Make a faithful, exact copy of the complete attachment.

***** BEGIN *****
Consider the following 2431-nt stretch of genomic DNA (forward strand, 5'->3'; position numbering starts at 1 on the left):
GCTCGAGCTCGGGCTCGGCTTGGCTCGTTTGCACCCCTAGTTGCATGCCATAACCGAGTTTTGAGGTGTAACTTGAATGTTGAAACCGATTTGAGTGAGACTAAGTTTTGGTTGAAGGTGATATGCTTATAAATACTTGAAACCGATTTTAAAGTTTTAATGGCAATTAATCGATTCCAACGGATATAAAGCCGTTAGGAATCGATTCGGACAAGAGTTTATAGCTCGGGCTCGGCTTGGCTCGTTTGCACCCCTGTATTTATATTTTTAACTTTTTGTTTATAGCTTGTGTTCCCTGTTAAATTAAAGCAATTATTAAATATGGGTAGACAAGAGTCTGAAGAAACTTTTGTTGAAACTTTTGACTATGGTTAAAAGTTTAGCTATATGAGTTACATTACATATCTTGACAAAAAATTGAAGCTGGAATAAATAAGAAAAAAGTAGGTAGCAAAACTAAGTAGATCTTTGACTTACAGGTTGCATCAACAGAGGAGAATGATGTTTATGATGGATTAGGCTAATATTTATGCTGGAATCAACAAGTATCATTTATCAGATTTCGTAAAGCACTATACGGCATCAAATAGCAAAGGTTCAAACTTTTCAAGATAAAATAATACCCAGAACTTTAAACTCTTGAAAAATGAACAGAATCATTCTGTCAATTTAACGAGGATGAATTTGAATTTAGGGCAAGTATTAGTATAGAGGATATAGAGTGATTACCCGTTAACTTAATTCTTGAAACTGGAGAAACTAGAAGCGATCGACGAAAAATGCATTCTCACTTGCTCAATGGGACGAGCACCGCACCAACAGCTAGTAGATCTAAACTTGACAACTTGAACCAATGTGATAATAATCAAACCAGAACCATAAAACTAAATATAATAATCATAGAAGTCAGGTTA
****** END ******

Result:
Consider the following 2431-nt stretch of genomic DNA (forward strand, 5'->3'; position numbering starts at 1 on the left):
GCTCGAGCTCGGGCTCGGCTTGGCTCGTTTGCACCCCTAGTTGCATGCCATAACCGAGTTTTGAGGTGTAACTTGAATGTTGAAACCGATTTGAGTGAGACTAAGTTTTGGTTGAAGGTGATATGCTTATAAATACTTGAAACCGATTTTAAAGTTTTAATGGCAATTAATCGATTCCAACGGATATAAAGCCGTTAGGAATCGATTCGGACAAGAGTTTATAGCTCGGGCTCGGCTTGGCTCGTTTGCACCCCTGTATTTATATTTTTAACTTTTTGTTTATAGCTTGTGTTCCCTGTTAAATTAAAGCAATTATTAAATATGGGTAGACAAGAGTCTGAAGAAACTTTTGTTGAAACTTTTGACTATGGTTAAAAGTTTAGCTATATGAGTTACATTACATATCTTGACAAAAAATTGAAGCTGGAATAAATAAGAAAAAAGTAGGTAGCAAAACTAAGTAGATCTTTGACTTACAGGTTGCATCAACAGAGGAGAATGATGTTTATGATGGATTAGGCTAATATTTATGCTGGAATCAACAAGTATCATTTATCAGATTTCGTAAAGCACTATACGGCATCAAATAGCAAAGGTTCAAACTTTTCAAGATAAAATAATACCCAGAACTTTAAACTCTTGAAAAATGAACAGAATCATTCTGTCAATTTAACGAGGATGAATTTGAATTTAGGGCAAGTATTAGTATAGAGGATATAGAGTGATTACCCGTTAACTTAATTCTTGAAACTGGAGAAACTAGAAGCGATCGACGAAAAATGCATTCTCACTTGCTCAATGGGACGAGCACCGCACCAACAGCTAGTAGATCTAAACTTGACAACTTGAACCAATGTGATAATAATCAAACCAGAACCATAAAACTAAATATAATAATCATAGAAGTCAGGTTA